On March 18, Davidson Dunton, the former head of the CBC and the president of Carleton University in Ottawa, was leading one half of the royal commission in a regional meeting at Three Rivers; Laurendeau was with the rest at Sherbrooke. At 9.30 that morning Laurendeau walked through the lobby of the Faculty of Commerce building — walked past its white marble wall, its chic round coffee table, its turquoise and rust chairs on their aluminum stands—and into the auditorium. About two hundred people were there, most of them invited by the royal commission from Sherbrooke and the adjacent Eastern Townships: businessmen, trade union leaders, priests, university students. The TV cameras were set up at the front of the auditorium; so was an enormous rifle-microphone to pick up questions from the floor, and a tape machine. At the back of the room, in a glass booth, two young women sat before microphones, providing simultaneous translation; many of the peo-
One reporter's inquiry into the Royal Commission on Bilingualism and Biculturalism
pie in the audience wore that persistent symbol of Canadian biculturalism, the Enterprise de Conference Reg’d. breast-pocket transistor translation receiver: the bug in the ear of Canadianism.
Laurendeau addressed the audience before sending them off into small discussion groups to talk about their local problems.
“This is not an occasion for the presentation of briefs,” he said, “nor even for taking definite stands. It is rather a time to discuss problems, to assist in clarifying and defining them. We — the commissioners — want to sensitize ourselves to opinion in Canada.” Laurendeau looked down on the audience with the gentle tolerant smile of the natural aristocrat. He seemed to speak from some mythical Paris, some profoundly knowing world of the imagination. His eyebrows worked hard, and his hands gestured gracefully, shaping his thoughts in a small space before his chest.
The plan for the day, as prepared by the professional community organizers who recently joined the royal commission staff, called first for a general meeting, then for small group discussions on local problems, then for a general meeting before lunch to report on the small group discussions; then for the same procedure in the afternoon, and finally another general meeting in the evening, open to the public, at which commissioners and local citizens would question each other. Two weeks earlier, Laurendeau and Dunton had completed their trip across Canada to visit the provincial premiers and ask for their help. Laurendeau had already found it educational. “I am discovering how vast this country is, how varied it is,” he told the opening session at Sherbrooke. “I thought I knew how big it was but I am learning all over again.”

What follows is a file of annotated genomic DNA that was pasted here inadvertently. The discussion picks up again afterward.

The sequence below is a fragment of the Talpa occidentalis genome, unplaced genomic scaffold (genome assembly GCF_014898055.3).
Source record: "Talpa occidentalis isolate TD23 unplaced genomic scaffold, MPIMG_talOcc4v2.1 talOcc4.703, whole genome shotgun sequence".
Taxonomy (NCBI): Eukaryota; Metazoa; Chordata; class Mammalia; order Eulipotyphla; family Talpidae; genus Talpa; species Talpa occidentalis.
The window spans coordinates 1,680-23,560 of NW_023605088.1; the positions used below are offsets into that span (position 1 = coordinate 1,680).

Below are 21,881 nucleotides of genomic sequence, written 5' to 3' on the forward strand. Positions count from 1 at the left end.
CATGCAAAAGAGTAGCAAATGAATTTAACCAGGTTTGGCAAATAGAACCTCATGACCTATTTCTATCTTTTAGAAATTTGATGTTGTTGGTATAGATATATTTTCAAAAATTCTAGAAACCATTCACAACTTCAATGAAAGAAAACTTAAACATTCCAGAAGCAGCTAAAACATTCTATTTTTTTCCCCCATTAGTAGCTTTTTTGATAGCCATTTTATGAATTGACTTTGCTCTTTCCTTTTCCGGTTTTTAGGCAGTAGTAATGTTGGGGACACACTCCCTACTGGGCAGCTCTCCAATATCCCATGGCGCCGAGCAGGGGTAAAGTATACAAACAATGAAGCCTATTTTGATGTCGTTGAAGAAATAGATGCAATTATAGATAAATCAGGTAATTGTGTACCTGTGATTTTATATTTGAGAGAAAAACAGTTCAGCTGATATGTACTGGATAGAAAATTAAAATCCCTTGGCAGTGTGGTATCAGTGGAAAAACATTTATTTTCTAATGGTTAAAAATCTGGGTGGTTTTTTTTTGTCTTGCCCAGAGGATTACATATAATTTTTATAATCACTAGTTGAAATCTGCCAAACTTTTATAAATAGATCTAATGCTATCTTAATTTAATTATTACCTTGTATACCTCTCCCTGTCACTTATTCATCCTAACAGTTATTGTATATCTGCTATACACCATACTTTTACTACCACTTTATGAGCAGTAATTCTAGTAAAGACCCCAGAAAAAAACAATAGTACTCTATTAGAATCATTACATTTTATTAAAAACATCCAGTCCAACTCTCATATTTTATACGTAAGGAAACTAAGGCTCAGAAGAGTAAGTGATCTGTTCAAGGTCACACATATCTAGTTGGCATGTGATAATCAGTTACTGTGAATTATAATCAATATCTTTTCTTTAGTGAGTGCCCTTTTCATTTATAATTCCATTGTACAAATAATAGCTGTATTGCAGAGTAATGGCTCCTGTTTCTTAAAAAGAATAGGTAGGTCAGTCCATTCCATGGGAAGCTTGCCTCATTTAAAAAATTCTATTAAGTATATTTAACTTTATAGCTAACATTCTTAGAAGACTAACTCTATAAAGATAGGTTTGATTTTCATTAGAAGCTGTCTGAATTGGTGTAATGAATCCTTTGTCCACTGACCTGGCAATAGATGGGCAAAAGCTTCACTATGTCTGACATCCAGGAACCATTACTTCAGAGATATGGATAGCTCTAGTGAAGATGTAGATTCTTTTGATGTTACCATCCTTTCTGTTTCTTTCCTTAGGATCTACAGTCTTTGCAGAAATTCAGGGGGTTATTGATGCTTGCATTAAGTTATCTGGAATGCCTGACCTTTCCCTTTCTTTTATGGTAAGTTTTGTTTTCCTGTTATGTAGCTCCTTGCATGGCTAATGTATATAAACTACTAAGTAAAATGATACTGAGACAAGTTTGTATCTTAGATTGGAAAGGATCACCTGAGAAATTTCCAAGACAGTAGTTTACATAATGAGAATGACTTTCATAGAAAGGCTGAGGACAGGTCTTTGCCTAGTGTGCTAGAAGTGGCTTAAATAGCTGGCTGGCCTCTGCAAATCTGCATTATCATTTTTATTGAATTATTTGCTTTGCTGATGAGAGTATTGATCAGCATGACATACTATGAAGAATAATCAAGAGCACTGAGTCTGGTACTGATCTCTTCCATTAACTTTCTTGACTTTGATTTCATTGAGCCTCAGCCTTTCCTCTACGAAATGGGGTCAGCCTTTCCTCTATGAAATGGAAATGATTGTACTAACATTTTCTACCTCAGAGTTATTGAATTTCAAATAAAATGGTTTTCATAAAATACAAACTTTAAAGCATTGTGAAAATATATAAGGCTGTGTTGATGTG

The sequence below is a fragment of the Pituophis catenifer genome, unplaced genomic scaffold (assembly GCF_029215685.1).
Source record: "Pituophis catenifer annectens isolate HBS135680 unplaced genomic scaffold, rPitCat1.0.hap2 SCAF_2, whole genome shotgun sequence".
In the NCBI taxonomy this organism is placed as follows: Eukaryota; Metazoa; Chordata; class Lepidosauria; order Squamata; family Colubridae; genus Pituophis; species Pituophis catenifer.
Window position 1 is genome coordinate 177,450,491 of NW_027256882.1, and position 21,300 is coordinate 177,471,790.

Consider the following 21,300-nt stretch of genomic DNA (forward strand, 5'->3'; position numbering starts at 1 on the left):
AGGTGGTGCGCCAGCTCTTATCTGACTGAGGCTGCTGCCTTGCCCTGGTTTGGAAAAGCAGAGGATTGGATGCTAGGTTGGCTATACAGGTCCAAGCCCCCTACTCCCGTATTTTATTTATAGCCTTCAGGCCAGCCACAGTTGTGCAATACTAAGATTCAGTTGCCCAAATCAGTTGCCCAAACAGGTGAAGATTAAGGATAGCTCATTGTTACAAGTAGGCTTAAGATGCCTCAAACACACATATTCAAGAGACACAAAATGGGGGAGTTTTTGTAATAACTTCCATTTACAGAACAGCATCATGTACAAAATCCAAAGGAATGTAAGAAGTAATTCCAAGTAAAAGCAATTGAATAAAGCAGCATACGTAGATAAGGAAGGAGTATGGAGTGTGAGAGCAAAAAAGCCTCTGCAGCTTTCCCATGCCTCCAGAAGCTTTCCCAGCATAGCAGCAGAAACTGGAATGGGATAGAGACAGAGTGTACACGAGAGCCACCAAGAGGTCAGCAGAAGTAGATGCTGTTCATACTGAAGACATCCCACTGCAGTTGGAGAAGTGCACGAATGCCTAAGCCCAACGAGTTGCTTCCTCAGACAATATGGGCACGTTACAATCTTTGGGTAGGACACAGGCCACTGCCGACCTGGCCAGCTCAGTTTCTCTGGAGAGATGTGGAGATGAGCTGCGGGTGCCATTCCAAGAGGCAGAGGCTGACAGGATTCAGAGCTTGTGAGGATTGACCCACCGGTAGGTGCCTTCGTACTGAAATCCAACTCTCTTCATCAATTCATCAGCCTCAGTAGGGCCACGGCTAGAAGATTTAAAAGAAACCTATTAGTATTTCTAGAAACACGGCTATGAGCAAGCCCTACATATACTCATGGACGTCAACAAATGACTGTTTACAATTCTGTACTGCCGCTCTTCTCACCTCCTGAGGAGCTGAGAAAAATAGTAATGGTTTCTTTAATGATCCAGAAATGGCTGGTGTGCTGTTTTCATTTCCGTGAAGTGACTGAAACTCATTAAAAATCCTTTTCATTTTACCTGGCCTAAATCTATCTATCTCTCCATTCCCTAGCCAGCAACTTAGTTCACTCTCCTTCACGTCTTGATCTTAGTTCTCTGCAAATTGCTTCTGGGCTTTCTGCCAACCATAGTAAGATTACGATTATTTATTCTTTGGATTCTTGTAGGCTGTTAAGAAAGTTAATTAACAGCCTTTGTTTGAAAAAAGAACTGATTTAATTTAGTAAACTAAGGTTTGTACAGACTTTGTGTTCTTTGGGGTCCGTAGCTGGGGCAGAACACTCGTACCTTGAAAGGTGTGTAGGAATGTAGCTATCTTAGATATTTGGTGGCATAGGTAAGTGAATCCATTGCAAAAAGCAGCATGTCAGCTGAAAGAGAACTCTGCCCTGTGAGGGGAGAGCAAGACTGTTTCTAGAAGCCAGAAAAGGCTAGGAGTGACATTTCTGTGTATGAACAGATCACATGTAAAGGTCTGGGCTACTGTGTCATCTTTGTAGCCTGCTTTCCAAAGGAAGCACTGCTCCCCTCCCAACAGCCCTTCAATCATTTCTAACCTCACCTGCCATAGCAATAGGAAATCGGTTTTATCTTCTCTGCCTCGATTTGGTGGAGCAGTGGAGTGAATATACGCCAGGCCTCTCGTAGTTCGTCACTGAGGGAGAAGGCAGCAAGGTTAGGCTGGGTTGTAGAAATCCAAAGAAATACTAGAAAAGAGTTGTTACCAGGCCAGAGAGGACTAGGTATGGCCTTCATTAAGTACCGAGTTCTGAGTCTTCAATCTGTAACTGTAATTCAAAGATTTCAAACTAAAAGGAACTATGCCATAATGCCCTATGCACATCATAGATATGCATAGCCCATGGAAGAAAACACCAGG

In the next twelve hours, Laurendeau and his fellow commissioners learned a great deal more. Laurendeau has always been a French-Canadian nationalist — he led the Bloc Populaire party in the Quebec legislature from 1944 to 1948, he was an eloquent anticonscriptionist in wartime, and since 1948 he has been first assistant editor and then editor and then publisher of Le Devoir, the intellectual nationalist daily which many Canadians, French and English, regard as the most brilliantly written
paper in Canada. But Laurendeau’s nationalism and the nationalism of the new Quebec are strikingly different.
Laurendeau’s paper may flirt with separatism, and he himself can write in a tough and angry style, but he believes profoundly in Canada. “I have lived in this country fifty years,” he says, “and I love it dearly.” Many young people in Quebec have lost this commitment, or never acquired it. They made this painfully clear at Sherbrooke, in the private panel discussions and in private talks with Laurendeau. Their contempt expressed itself in a dismissive attitude; they kept saying that they didn’t really want to talk seriously about biculturalism, since it had obviously failed and since, as one student put it, “Around here, the English language is a tool of exploitation.”